1. Selling the way you buy. Don’t assume the person in front of you buys like you do. This is the exception to the rule, “Treat others the way you would want to be treated.” Understand what is important to them. A designer once shared this story with me: When she would buy shoes, she would need to look at all the shoes even if she came back and bought the first shoe she liked; therefore, she would present all the cabinet options to the client when she designed a kitchen. The client, on the other hand, might prefer seeing just three selections picked based on their preference and not get overwhelmed and stall the project with too many options. Ask the client how they have purchased in the past to start the discovery process.
2. Selling the features and benefits without understanding the need. What happens when you go to buy a car with your spouse and they start to sell you on the horsepower and towing capacity? But what your spouse wants is a car with a third row for the new baby? You become disconnected and are not sure how those features relate to what you want. Understand the need before you pitch the features and benefits. Focus why they are looking to remodel their house: why now? Not the what (yet).
3. Designing or pricing a job without understanding the real reasons the client is doing the project. If you are not tying the direction of the project to fulfilling that, you are almost guaranteed to miss the target. In other words, everything has a certain value to people, and not all of the phases or options are equal. You must understand what the client values.
4. Projecting your beliefs vs. understanding the clients. Quite simply, don’t assume that something is important to them because it would be to you. Don’t fill in the blanks with your own understanding. Ask them so you can help them get better clarity of what they are asking and why they are asking the question.
5. Feeling like you need to have all the answers. Stop and ask for clarification. I would much rather work with someone who told me, “I don’t know. Can I follow up with you with that answer?” than tell me something I find out later isn’t 100 percent accurate. I would lose my trust in them.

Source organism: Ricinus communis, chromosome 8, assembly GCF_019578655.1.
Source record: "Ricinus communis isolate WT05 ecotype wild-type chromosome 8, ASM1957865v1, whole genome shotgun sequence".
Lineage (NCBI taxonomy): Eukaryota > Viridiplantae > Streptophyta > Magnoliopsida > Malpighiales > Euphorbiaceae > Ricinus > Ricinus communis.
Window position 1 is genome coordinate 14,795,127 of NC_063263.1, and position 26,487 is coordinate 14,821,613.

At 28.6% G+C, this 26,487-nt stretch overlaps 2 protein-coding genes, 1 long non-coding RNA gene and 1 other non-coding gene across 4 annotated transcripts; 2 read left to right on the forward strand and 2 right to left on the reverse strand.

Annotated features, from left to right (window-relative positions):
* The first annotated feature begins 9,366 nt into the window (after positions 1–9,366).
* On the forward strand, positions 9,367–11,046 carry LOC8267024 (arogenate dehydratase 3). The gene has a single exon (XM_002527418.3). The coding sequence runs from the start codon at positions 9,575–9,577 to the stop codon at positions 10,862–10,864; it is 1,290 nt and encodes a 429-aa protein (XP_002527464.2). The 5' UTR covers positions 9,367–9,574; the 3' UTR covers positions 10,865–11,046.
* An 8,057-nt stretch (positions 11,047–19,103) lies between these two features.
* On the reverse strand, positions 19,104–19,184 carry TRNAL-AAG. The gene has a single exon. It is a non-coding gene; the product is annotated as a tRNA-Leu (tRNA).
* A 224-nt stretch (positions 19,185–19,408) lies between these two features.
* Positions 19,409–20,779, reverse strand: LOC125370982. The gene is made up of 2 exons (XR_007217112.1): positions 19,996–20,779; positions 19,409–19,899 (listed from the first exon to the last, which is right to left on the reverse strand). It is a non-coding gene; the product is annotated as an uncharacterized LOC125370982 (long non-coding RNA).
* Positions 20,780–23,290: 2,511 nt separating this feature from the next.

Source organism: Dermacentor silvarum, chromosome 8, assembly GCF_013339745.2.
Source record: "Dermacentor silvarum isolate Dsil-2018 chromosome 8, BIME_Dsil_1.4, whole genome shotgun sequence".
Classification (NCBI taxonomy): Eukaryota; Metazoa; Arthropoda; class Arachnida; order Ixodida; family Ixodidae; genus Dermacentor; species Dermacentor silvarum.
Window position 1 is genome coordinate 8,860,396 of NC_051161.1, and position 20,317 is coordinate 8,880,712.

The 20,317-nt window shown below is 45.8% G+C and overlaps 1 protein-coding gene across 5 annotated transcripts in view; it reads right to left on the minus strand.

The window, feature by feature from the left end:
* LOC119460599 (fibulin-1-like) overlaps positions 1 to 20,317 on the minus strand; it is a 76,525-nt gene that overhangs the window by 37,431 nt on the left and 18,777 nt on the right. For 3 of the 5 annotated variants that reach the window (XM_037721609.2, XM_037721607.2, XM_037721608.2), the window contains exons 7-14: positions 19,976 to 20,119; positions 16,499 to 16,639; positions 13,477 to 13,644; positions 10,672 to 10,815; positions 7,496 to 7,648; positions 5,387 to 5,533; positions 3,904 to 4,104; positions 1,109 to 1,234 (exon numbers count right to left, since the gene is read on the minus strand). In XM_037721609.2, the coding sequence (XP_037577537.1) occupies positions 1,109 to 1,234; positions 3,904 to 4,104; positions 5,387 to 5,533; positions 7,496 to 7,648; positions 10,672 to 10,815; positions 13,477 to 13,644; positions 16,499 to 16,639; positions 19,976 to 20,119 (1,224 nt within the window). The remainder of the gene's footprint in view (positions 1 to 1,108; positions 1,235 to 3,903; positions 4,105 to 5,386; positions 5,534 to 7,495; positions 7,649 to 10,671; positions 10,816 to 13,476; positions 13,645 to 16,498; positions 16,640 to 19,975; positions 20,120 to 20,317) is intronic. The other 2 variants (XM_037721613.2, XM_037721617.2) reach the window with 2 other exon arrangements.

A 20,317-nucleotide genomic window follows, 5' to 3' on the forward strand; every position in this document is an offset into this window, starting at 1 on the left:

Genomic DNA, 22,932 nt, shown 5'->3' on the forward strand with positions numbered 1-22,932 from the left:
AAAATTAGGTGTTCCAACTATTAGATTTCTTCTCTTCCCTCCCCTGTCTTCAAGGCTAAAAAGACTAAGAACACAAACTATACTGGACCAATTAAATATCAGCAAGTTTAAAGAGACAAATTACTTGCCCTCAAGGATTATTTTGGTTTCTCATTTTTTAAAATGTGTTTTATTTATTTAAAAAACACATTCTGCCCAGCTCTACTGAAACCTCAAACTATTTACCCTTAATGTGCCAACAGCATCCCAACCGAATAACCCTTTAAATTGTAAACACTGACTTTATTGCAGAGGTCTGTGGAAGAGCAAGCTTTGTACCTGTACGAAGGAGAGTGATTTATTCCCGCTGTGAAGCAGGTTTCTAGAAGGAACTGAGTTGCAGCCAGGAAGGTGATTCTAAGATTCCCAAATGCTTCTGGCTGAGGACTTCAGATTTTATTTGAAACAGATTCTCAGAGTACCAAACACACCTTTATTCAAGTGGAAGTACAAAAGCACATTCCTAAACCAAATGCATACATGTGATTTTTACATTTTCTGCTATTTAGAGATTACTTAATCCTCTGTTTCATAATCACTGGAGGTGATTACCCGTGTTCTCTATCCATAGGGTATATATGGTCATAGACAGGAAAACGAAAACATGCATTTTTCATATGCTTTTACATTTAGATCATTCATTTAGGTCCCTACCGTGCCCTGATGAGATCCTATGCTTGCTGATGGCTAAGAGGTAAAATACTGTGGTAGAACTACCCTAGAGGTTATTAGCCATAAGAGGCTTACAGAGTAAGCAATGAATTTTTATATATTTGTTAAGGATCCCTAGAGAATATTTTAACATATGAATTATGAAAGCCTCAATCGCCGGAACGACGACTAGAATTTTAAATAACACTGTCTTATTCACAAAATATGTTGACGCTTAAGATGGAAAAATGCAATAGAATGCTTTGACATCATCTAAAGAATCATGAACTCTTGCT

6. Sell without a process. If you are successful and you don’t know why, it will be impossible to duplicate the process. If you don’t know what makes you successful, try team-selling and after the appointment debrief the call with another successful salesperson. Become aware of what makes you successful.
7. Not being aware of how you are showing up. Non-verbal communication makes up a large part of our conversation, yet most people focus on what they are going to say and ignore the non-verbal part of the conversation. Understanding your tone and body language and how they affect the people around you. Perhaps, you might have heard, “It isn’t what you say, it is how you say it.” I sometimes will hear that we have ruled out someone because we didn’t feel comfortable with him or her. Be aware of your energy, tone, and speed of what you are speaking, as well as body language, and appearance.
8. Creating the vision before knowing all the targets. Budget, timeline, and the client’s wants and needs all have to be considered before presenting solutions. If you start presenting solutions for the client and showing pictures of project that will cost them 100k, and then you find out later they only have a budget of 50k for this project—yet you created a 100k vision for them—it is almost impossible to go back.
9. Waiting until after the agreement to discuss expectations. You can discuss anything before the agreement is signed, but once you sign an agreement to move ahead, all their assumptions become their expectations. That is what they are expecting from the agreement. Be crystal clear on expectations, what is and is not included in the contract, and allowances. Create a list of learned lessons on previous projects and incorporate them in a checklist to review with all clients prior to signing a contract. You will prevent a lot of headaches for both your client and you. For example, what is your change order process? What your warranty process?
10. Not having trust of the client and thinking you can have a real conversation about expectations. We refer to Patrick Lencioni’s book, “The Five Dysfunctions of a Team,” when working with employees at work all the time. It also relates to working with clients, as they are part of the team. They must trust you in order to have the crucial conversations and share their feelings, so you can get a commitment moving forward with accountability, and ultimately results. A major deal killer is false harmony—when you are talking and they are nodding their head, and you walk out and they tell their spouse what they were really thinking. You need to have their trust in order for them the share their true feelings with you so you can address their concerns. PR